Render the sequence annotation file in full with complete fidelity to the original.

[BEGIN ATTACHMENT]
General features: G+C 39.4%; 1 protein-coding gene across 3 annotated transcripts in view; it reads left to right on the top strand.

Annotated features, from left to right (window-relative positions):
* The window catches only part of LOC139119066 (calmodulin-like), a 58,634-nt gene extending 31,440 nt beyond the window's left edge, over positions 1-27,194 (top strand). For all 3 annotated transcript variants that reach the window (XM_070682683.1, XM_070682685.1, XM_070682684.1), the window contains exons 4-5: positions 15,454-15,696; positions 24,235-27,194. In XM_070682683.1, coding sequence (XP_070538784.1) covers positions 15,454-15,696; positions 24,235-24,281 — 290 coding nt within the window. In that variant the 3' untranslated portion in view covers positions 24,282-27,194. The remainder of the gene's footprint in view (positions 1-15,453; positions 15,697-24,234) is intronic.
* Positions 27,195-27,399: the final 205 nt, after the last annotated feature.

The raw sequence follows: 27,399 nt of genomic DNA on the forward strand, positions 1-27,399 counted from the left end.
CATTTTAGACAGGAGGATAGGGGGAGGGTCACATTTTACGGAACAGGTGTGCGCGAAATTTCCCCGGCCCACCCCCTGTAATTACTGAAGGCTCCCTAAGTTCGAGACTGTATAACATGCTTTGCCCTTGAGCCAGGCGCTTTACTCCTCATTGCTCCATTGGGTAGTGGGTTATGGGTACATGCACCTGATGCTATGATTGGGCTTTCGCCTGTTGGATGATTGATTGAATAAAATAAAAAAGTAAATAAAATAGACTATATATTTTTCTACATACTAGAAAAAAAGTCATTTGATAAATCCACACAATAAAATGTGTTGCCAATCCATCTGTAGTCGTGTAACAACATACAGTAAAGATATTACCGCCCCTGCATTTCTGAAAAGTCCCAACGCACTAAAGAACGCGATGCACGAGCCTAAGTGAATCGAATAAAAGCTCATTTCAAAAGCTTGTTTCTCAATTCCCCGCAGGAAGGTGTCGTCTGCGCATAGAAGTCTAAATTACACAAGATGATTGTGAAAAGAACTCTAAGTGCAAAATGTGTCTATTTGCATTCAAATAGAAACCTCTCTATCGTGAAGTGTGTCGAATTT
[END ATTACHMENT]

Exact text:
General features: G+C 39.4%; 1 protein-coding gene across 3 annotated transcripts in view; it reads left to right on the top strand.

Annotated features, from left to right (window-relative positions):
* The window catches only part of LOC139119066 (calmodulin-like), a 58,634-nt gene extending 31,440 nt beyond the window's left edge, over positions 1-27,194 (top strand). For all 3 annotated transcript variants that reach the window (XM_070682683.1, XM_070682685.1, XM_070682684.1), the window contains exons 4-5: positions 15,454-15,696; positions 24,235-27,194. In XM_070682683.1, coding sequence (XP_070538784.1) covers positions 15,454-15,696; positions 24,235-24,281 — 290 coding nt within the window. In that variant the 3' untranslated portion in view covers positions 24,282-27,194. The remainder of the gene's footprint in view (positions 1-15,453; positions 15,697-24,234) is intronic.
* Positions 27,195-27,399: the final 205 nt, after the last annotated feature.

The raw sequence follows: 27,399 nt of genomic DNA on the forward strand, positions 1-27,399 counted from the left end.
CATTTTAGACAGGAGGATAGGGGGAGGGTCACATTTTACGGAACAGGTGTGCGCGAAATTTCCCCGGCCCACCCCCTGTAATTACTGAAGGCTCCCTAAGTTCGAGACTGTATAACATGCTTTGCCCTTGAGCCAGGCGCTTTACTCCTCATTGCTCCATTGGGTAGTGGGTTATGGGTACATGCACCTGATGCTATGATTGGGCTTTCGCCTGTTGGATGATTGATTGAATAAAATAAAAAAGTAAATAAAATAGACTATATATTTTTCTACATACTAGAAAAAAAGTCATTTGATAAATCCACACAATAAAATGTGTTGCCAATCCATCTGTAGTCGTGTAACAACATACAGTAAAGATATTACCGCCCCTGCATTTCTGAAAAGTCCCAACGCACTAAAGAACGCGATGCACGAGCCTAAGTGAATCGAATAAAAGCTCATTTCAAAAGCTTGTTTCTCAATTCCCCGCAGGAAGGTGTCGTCTGCGCATAGAAGTCTAAATTACACAAGATGATTGTGAAAAGAACTCTAAGTGCAAAATGTGTCTATTTGCATTCAAATAGAAACCTCTCTATCGTGAAGTGTGTCGAATTT